What does washroom and change room design have to do with social justice? A great deal. As architects, we must consider the social impact resulting from all aspects of our work. Universal washrooms and change rooms are increasingly crucial in the design of recreation and sport facilities and are one element in our approach to more impactful design.

The design norms for public washroom facilities are surprisingly diverse around the world. Social norms, cultural values, and historical happenstance have all had a hand in shaping the manner in which common sanitary facilities are provided in various contexts. Furthermore, for much of the past hundred years the design norms within a country or region have, while allowing for technological and material advancement, remained relatively static from a standpoint of design logic. More recently, we have observed (and responded to) an evolution and divergence away from static facility design. This has been in response to rapidly changing expectations and increasing recognition of diversity within communities. This article will focus on one particular aspect of this change: an evolution from the traditional gender specific, and separated, approach to washroom design to a more integrated, universal and socially inclusive model.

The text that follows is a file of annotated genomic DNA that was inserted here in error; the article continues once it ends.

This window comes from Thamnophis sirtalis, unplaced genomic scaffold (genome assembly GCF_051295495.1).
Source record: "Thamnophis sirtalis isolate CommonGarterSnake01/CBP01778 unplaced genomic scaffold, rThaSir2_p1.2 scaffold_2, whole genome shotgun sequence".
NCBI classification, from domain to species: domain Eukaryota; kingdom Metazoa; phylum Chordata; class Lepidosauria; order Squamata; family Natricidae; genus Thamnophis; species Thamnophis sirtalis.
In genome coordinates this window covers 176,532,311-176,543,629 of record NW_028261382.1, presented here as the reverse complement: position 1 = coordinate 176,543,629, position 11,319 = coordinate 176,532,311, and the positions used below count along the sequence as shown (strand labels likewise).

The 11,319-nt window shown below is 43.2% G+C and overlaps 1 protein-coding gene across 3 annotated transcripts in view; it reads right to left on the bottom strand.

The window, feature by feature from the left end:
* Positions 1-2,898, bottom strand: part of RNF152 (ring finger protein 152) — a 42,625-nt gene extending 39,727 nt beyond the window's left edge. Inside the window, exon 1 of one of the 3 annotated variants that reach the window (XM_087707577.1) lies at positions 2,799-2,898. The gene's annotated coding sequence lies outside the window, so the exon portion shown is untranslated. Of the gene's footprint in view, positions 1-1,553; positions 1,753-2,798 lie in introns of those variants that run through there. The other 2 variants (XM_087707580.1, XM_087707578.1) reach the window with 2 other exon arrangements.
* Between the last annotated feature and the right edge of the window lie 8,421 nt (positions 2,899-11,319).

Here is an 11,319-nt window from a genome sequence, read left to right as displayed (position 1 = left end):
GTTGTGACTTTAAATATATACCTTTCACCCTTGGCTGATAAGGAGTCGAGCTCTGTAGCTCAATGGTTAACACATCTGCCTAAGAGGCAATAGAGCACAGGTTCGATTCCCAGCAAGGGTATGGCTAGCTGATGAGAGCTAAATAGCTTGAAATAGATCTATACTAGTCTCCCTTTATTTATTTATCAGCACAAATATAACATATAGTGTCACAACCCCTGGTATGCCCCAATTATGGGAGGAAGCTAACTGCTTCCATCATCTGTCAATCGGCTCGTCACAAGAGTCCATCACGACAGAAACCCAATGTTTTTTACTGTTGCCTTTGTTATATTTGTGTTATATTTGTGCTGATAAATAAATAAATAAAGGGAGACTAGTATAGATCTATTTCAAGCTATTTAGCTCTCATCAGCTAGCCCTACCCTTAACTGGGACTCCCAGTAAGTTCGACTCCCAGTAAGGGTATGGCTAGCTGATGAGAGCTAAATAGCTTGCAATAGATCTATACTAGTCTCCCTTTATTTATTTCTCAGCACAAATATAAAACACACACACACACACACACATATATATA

The many reasons for this change are in itself quite diverse. Diversity is becoming more greatly acknowledged and accepted, be it related to culture, sex, gender or difference in abilities. Furthermore, new demographic contexts force us to reflect on our approaches to diversity – for example, consider the changing needs of an ageing population where caregivers and elderly individuals of different genders will increasingly require accessible places. In response, our facilities are becoming increasingly supportive of a broader range of multifunctional, leisure, and age-inclusive uses. Global mobility, in its various forms, has led to the need to provide facilities that respond to a wider range of expectations around comfort, privacy and acoustic separation. In some countries, such as Canada, a combination of an increasing commitment to inclusivity and human rights legislation has led to a need to reconsider our facilities with a more complex understanding of gender diversity.